In U.S. Pat. No. 4,597,236 (Braxton), a dry-stack block is disclosed that relies on the use of spines insertable between blocks in a stacked wall. Braxton discloses corners constructed from blocks that are smaller than the remaining blocks in this system, and which do not permit the use of a stretcher bond pattern of block laying.
In view of the foregoing, the object of the present invention is to provide a novel dry stacking, interlocking concrete block that has a stretcher and corner embodiment of similar overall dimensions. Such a block can be utilized to dry stack a wall, with such corners as are desired by the builder rather than dictated by the block, in the traditional strong stretcher bond pattern of block laying.
A further object of the present invention is to provide a dry stack block that is provided with a surface that is grooved to permit fast and efficient drainage from the faces thereof.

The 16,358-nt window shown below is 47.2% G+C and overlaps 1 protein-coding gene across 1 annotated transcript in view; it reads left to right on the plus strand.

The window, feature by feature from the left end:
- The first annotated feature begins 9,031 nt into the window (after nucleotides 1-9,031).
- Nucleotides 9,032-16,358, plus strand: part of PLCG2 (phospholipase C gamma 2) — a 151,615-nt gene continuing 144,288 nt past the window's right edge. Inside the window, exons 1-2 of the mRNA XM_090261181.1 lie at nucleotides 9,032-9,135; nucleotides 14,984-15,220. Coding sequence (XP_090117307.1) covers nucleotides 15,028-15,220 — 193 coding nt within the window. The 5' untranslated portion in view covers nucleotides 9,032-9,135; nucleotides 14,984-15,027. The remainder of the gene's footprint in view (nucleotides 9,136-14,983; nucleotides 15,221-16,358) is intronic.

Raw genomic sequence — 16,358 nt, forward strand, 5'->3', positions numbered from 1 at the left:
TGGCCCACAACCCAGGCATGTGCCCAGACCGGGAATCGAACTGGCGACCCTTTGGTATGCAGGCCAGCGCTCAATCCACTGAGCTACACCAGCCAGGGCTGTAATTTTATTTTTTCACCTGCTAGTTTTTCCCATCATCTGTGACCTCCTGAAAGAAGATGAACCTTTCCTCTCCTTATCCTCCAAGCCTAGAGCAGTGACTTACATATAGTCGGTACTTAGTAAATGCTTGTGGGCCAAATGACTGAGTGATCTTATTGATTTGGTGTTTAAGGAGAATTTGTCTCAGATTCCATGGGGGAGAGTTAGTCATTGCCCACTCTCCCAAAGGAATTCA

In a broad aspect, then, the present invention relates to a building block comprising two substantially congruent rectangular panels joined together by at least one web extending transverse thereto, said panels having vertical end edges that are notched to interfit with the end edges of the panels of adjacent said blocks in a vertical joint therewith.
In drawings that illustrate the present invention by way of example:
FIG. 1 is a perspective view from the underside, of a stretcher block according to the present invention;
FIG. 2 is a top view of the block shown in FIG. 1;
FIG. 3 is an underside view of the block shown in FIG. 1;
FIG. 4 is a side view of the block shown in FIG. 1;
FIG. 5 is one end view of the block shown in FIG. 1;
FIG. 6 is the other end view of the block shown in FIG. 1;
FIG. 7 is a perspective view, from the underside, of a corner block according to the present invention;
FIG. 8 is an underside view of the block shown in FIG. 7;
FIG. 9 is a top view of the block shown in FIG. 7;
FIG. 10 is a view of one side of the block shown in FIG. 7;
FIG. 11 is a view of the other side of the block shown in FIG. 7;
FIG. 12 is a view of one end of the block shown in FIG. 7;
FIG. 13 is a view of the other end of the block shown in FIG. 7;